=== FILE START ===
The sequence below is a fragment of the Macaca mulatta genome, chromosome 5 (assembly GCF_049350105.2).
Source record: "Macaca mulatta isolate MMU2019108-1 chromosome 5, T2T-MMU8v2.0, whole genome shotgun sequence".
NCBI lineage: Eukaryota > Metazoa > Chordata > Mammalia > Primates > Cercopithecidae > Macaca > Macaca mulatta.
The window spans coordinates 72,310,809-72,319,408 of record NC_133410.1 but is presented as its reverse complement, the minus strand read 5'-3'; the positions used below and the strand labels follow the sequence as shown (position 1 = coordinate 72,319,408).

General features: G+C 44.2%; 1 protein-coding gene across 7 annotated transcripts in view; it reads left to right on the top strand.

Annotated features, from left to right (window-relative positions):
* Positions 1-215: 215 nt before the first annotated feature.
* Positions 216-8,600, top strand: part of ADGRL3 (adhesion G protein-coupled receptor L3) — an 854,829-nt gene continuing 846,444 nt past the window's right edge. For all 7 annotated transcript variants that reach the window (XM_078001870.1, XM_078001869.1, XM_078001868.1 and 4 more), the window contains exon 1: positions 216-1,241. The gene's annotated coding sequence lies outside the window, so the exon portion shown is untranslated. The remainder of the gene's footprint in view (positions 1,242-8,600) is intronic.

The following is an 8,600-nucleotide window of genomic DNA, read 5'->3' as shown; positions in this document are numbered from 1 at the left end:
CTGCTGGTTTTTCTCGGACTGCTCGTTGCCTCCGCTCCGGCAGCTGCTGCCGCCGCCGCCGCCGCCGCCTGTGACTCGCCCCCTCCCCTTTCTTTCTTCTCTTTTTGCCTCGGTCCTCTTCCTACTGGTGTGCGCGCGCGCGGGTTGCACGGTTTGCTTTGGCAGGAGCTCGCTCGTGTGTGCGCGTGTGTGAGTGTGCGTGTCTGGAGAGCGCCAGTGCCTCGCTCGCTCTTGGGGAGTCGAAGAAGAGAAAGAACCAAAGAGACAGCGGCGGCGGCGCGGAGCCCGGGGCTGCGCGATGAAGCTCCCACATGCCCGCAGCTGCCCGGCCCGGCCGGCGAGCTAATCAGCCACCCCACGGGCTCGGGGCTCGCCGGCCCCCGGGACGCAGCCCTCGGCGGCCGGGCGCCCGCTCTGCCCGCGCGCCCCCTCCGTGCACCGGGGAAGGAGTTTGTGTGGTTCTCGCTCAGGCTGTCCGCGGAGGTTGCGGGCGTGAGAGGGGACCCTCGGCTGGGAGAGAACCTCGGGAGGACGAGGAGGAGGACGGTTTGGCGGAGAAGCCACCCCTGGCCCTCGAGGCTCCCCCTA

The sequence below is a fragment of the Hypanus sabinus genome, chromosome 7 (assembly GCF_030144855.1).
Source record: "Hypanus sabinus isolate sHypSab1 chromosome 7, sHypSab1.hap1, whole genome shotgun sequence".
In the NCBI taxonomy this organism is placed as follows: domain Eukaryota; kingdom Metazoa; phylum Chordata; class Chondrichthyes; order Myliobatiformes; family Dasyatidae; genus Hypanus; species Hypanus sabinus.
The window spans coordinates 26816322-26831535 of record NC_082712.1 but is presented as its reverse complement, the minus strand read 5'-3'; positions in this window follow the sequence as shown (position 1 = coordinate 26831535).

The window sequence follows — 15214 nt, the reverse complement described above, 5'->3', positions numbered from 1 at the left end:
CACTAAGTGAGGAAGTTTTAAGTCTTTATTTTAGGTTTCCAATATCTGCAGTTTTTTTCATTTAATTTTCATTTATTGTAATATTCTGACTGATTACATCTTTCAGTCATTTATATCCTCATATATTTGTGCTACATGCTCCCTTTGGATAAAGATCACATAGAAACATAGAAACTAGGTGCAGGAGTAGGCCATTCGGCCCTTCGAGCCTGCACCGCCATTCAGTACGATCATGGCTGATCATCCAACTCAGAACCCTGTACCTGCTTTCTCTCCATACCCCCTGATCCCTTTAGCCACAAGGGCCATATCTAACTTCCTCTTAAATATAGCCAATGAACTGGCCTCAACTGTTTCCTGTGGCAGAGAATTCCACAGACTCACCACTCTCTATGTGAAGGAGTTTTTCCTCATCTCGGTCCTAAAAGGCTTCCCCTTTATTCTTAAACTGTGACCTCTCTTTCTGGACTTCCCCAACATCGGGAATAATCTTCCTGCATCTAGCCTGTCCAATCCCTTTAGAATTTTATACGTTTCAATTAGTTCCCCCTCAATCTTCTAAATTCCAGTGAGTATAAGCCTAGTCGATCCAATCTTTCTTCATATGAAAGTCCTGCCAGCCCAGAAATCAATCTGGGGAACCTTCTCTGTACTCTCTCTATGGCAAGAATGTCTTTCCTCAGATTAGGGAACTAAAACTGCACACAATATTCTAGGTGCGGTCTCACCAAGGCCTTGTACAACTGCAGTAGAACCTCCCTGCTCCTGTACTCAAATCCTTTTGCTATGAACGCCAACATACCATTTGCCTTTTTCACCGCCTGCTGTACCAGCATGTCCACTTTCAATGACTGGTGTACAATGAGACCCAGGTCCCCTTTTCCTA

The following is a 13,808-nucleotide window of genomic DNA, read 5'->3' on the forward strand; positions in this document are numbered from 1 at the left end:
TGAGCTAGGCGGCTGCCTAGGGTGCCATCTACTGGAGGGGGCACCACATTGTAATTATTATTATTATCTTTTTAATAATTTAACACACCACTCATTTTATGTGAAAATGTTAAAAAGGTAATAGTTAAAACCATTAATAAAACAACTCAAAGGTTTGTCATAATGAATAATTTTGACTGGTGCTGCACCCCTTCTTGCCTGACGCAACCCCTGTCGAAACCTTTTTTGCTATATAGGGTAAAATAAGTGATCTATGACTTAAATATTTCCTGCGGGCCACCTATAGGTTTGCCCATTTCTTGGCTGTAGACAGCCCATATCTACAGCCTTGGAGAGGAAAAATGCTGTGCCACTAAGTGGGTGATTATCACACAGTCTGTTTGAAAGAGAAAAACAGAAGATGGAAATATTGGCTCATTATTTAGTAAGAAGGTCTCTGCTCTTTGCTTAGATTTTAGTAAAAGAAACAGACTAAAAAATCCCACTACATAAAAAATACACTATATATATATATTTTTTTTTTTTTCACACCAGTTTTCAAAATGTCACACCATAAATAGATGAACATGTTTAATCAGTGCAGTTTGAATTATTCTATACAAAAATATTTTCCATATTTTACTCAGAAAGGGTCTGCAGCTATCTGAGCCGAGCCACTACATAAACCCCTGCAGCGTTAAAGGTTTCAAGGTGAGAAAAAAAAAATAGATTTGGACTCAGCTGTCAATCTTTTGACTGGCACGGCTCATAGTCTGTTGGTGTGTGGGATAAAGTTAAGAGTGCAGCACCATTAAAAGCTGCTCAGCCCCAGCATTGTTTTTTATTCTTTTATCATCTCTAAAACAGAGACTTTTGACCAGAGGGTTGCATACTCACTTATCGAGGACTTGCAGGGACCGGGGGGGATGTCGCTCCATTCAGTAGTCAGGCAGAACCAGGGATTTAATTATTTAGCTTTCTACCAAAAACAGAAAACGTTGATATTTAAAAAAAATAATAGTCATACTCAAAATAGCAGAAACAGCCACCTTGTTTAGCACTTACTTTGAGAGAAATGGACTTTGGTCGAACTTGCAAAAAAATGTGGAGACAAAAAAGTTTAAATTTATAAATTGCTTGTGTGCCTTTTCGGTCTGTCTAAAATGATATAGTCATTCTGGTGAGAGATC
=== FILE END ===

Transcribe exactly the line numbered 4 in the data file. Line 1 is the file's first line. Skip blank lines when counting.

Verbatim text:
The window spans coordinates 72,310,809-72,319,408 of record NC_133410.1 but is presented as its reverse complement, the minus strand read 5'-3'; the positions used below and the strand labels follow the sequence as shown (position 1 = coordinate 72,319,408).